Tuesday, October 16, 2007

Love is All We Need

It's been forever since I've last written. I wish I had updated sooner, but my Women's Studies class has been throwing so much new information at me that I never have a free moment to record any of it. I'm learning faster than I ever have before, and there is still so much to discover! Finding countless, brilliant, insightful, and inspiring theories is opening a whole new world to me, and I'm constantly encouraged to stay active and not only talk about what I'm learning, but practice it as well.

This past weekend, for example, was the first time I have ever participated actively in a social cause, and I could not be more excited about it. Joe Saunders, one of the coolest person I've met this year, asked me to help recruit and organize volunteers to table for Equality Florida and the Fairness for All Families campaign at Orlando's Come Out With Pride 2007 Event! I was fortunate enough to recruit some AMAZING volunteers who stayed at the event the whole day to help spread the word about Florida's so-called "Marriage Protection Act." If this act was passed as an amendment into Florida's constitution, not only would there be a ban placed on same-sex marriage, but same-sex civil unions and domestic partnerships as well. Therefore, we were at Pride to reach out to the community and encourage them to pledge to vote NO! to placing discrimination in our constitution.

I think that in the debate over gay marriage, there is one main issue that is often ignored - that every single person living in this state, in this country, is a HUMAN BEING who deserves the same equal rights. How can we, as a country, even suggest denying basic rights to citizens based on who they love? Once two people in this country are married, they are granted over 1,000 rights. These rights include everything from tax breaks to visitation rights in the hospital. Can you imagine that scenario? Your partner, whom you have been with for 20+ years, is suffering from a life-threatening car crash, or a serious disease, and because you are not "married" or "family," as defined by law, you are not granted visitations rights to visit them in their last few hours. Or, imagine you have been with your partner in a committed relationship, and yet your place of work denies you domestic partnership benefits for health or life insurance.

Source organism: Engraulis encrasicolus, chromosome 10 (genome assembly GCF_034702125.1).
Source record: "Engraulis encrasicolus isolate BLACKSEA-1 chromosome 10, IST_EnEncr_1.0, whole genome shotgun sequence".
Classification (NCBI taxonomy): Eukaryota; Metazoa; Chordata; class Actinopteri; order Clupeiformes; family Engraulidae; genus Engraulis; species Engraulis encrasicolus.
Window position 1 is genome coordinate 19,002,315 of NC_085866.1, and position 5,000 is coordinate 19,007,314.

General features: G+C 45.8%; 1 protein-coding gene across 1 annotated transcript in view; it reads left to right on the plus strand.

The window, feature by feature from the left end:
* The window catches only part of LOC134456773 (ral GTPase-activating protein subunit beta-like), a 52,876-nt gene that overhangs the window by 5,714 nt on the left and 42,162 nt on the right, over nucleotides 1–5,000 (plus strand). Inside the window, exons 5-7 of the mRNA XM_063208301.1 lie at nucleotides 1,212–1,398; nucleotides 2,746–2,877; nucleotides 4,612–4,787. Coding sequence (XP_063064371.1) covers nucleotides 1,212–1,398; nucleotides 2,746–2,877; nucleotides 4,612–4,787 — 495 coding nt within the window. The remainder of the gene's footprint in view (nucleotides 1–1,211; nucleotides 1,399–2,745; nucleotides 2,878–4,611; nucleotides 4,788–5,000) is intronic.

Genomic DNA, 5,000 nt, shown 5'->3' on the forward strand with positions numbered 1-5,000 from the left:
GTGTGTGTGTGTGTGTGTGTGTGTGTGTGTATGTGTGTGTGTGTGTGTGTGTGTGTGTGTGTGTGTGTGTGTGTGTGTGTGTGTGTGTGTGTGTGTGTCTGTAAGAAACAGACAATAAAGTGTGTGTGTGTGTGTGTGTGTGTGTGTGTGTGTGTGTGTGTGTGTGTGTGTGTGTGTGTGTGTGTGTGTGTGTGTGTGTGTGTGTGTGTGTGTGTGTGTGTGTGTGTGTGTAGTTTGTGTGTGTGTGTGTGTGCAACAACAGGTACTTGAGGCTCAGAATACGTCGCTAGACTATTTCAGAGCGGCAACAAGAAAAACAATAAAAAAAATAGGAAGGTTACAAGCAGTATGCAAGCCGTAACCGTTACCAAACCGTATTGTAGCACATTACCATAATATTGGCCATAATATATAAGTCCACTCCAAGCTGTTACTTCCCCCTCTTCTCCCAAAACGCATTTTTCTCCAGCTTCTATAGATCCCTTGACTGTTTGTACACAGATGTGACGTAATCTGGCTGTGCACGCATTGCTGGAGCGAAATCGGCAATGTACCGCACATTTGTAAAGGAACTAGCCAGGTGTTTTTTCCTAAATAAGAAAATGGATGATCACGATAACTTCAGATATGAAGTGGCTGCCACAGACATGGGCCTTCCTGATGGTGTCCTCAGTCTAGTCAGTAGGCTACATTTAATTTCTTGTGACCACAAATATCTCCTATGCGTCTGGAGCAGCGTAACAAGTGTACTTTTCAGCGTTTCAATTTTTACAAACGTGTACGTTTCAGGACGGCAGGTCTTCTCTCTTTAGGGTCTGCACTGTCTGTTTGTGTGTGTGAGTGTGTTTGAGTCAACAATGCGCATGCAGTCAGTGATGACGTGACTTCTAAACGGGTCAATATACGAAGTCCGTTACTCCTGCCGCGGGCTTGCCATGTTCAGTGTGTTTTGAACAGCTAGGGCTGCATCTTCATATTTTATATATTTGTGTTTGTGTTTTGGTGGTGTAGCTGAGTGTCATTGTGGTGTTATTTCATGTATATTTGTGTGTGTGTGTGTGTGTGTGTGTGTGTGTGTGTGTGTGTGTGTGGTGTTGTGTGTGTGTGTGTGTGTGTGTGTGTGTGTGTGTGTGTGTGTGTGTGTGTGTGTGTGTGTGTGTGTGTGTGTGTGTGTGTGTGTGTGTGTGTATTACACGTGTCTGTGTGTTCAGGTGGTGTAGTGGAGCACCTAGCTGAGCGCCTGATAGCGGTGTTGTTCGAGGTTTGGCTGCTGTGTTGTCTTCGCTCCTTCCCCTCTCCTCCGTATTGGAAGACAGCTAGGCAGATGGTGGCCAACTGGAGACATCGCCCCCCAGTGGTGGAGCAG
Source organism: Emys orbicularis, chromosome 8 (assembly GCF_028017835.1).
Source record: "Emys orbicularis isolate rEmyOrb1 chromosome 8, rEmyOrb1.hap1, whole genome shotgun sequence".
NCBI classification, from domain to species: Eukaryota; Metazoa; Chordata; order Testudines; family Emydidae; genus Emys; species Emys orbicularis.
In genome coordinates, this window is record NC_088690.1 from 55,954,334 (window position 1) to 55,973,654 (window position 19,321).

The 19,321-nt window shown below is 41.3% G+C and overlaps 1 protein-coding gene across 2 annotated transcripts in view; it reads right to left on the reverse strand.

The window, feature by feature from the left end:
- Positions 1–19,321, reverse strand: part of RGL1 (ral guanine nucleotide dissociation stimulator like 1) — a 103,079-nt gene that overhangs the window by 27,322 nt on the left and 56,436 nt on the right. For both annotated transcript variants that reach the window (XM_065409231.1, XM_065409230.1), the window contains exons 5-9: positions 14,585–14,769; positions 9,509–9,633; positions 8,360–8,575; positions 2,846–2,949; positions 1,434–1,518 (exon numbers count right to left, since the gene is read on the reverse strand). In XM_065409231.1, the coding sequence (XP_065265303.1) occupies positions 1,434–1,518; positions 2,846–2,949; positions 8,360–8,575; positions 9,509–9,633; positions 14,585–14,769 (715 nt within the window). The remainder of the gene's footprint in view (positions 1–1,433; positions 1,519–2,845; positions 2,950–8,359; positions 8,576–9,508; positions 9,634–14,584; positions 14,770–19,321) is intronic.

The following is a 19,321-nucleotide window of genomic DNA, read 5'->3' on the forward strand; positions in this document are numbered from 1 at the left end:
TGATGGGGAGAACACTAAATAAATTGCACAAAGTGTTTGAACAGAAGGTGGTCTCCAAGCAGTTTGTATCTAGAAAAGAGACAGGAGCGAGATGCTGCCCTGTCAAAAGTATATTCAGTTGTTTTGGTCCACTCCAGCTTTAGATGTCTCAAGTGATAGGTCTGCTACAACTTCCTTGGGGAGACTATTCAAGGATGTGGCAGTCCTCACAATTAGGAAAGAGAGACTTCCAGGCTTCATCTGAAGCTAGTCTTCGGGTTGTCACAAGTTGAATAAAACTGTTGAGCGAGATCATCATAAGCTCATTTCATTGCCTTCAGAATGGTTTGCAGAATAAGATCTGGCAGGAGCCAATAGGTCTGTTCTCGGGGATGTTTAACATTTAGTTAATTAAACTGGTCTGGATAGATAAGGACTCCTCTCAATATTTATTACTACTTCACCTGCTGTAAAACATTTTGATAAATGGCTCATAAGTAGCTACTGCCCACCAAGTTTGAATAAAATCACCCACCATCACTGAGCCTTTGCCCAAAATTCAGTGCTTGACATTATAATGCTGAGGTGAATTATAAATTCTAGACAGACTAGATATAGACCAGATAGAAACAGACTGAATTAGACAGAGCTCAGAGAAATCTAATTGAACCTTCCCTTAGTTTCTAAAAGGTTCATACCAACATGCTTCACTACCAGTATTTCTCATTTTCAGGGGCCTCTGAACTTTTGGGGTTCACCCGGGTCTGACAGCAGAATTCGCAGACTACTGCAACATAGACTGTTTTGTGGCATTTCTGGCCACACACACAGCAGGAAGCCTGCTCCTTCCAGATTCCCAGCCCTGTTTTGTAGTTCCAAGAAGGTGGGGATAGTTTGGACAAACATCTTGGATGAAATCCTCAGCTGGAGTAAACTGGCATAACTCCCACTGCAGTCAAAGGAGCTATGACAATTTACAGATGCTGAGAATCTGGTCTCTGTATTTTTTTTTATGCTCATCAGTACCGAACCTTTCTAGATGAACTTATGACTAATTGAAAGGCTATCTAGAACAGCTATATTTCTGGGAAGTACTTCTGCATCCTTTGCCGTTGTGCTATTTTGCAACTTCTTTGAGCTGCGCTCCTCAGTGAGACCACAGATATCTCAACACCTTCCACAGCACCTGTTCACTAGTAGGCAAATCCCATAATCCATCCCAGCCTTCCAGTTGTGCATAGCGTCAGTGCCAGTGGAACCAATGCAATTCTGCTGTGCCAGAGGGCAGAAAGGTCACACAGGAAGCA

I cannot imagine how anyone can honestly look at themselves and say that an entire group of people, based solely on their sexual attractions, or personal definitions of love and gender and self-identity, should not receive the same basic human rights of those who prescribe to the heterosexual norm.

My Women's Studies professor offered some inspiring advice in my last class however -- according to her, in recent polls, the gay rights movement is considered by many to be THE movement for this generation. It is an issue we feel passionately and deeply about, and it is one that we can ultimately achieve!

The feeling of being involved in something so political and so relevant was unlike anything I had ever experienced before, and I hope that everyone will experience that feeling in their lifetime. For the first time, I felt the power that people can create while coming together to fight social oppression, and it was completely exhilarating. Hearing people thank us for working towards justice and equality was so humbling, and that day, connections were made that won't be forgotten. I truly believe that in any scenario where people have come together to work for a world of equality, harmony, and peace, there is a great life force present, and the possibility for change is endless.

Pride was a day of hope, love, and community, and I would encourage you all to attend one wherever you live, as a member of the GLBT community, or as a straight ally.

On a closing note, I'd like to leave you with this quote from the Pride parade:

"We are not asking for special rights - just human rights."